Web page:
6. Using the Language of Separation & Labels

Sometime in the 1990’s, the mainstream media stopped referring to people as ‘people’ or even as ‘citizens’ and began calling everyone ‘consu­mers.’ Once again, language is important to shaping reality, and as ‘consu­mers’ our role in the affairs of business and state are reduced to hapless bystanders whose job it is to choose and reject, not interject and affect.

We’ve all heard the label ‘consp­iracy theorist,’ which is the most popular label used when an idea or story is unfavo­rable to the mainstream media and the interests that back them up. You are a ‘consp­iracy theorist’ if you ask questions, assimilate facts in a logical manner, or pursue justice outside of the main flow of public discourse on a popular issue.

This type of language is also part of the process of politi­cizing everyt­hing, and by also labeling people in accordance with their country of origin, religion, skin color, economic class, or whatever else, more wedges of division are driven into the populace, deflating our inherent power in numbers.

7. Asking the Wrong Questions

Press access to ‘impor­tant’ people in our society is tightly regulated, and the powers that be don’t like to be confronted with unexpected and hard questions. For this, the mainstream media dutifully uses its access to people in high places to ask softball, trivial, nonsen­sical, ignorant questions about irrelevant and superf­luous issues.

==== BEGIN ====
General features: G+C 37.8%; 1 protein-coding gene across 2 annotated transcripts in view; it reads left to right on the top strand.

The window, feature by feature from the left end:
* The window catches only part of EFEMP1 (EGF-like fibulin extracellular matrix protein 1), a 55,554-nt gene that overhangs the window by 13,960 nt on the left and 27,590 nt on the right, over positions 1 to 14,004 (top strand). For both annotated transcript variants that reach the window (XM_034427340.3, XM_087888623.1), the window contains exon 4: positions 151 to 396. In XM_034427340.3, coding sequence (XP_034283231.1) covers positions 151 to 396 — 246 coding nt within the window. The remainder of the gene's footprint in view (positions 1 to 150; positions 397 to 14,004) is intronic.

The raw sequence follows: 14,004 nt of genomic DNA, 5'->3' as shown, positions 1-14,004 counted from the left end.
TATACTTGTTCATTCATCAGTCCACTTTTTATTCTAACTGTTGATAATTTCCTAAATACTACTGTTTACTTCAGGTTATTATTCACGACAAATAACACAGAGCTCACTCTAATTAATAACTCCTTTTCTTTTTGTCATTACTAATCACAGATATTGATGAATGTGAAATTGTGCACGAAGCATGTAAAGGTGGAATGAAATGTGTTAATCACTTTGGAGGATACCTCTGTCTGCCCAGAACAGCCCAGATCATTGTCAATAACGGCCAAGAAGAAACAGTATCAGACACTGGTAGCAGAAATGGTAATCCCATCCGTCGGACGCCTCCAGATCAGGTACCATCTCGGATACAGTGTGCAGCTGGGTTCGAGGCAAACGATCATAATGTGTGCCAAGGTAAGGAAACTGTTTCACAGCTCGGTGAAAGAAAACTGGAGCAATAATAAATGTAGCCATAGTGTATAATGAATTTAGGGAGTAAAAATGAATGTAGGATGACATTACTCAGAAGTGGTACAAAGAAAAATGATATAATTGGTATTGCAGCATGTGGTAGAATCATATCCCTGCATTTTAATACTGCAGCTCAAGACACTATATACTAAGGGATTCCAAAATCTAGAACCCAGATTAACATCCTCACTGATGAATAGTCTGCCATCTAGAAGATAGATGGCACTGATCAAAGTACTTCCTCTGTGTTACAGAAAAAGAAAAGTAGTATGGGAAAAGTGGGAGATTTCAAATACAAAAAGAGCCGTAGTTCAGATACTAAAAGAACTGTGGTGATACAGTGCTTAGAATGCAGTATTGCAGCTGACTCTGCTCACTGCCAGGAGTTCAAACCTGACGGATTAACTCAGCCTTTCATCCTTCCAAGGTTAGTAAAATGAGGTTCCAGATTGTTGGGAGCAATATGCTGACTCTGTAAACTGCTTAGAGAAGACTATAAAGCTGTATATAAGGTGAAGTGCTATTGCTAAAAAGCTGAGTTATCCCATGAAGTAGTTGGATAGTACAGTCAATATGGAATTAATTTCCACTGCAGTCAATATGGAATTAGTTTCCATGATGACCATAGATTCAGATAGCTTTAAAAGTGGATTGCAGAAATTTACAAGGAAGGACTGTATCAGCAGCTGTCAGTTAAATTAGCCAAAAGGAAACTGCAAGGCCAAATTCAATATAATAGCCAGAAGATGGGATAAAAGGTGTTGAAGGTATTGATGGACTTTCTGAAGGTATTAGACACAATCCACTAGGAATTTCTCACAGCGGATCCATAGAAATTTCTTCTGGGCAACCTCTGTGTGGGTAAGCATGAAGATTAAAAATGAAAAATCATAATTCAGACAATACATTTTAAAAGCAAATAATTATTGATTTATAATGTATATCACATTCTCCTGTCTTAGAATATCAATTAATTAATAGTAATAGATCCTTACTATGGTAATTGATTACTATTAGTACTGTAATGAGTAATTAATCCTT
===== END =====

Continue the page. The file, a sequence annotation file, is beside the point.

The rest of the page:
Indepe­ndent media is winning the long race against corpor­ate­/fa­scist propag­andized media because people are naturally inclined to resonate with common sense and truth, which is not at all what corporate mainline media is involved with. White house corres­pon­dents shouldn’t waste our time and insult our intell­igence by asking a war time president about his pet dog or a recent golfing trip. But they do, all the time.

8. Closing the Book Too Soon

Moving an important or compli­cated issue from the front page as quickly as possible is a common strategy to remove touchy subjects from the public conver­sation. Sadly, our national attention span is at an all time low, mostly because we’ve been trained to move from issue to issue with lightening speed, never soaking up any one thing for too long. With such a short term memory, it is easy to protect a politi­cian, forget a genocide, ignore the long-term effects of a bank bailout, and so on, just by moving onto to something new.

Once the media has signaled that a story has been resolved or adequately discussed, then any after thought, individual invest­iga­tion, or further inquiry is labeled as extremist and ignored

9. Triviality and Distra­ction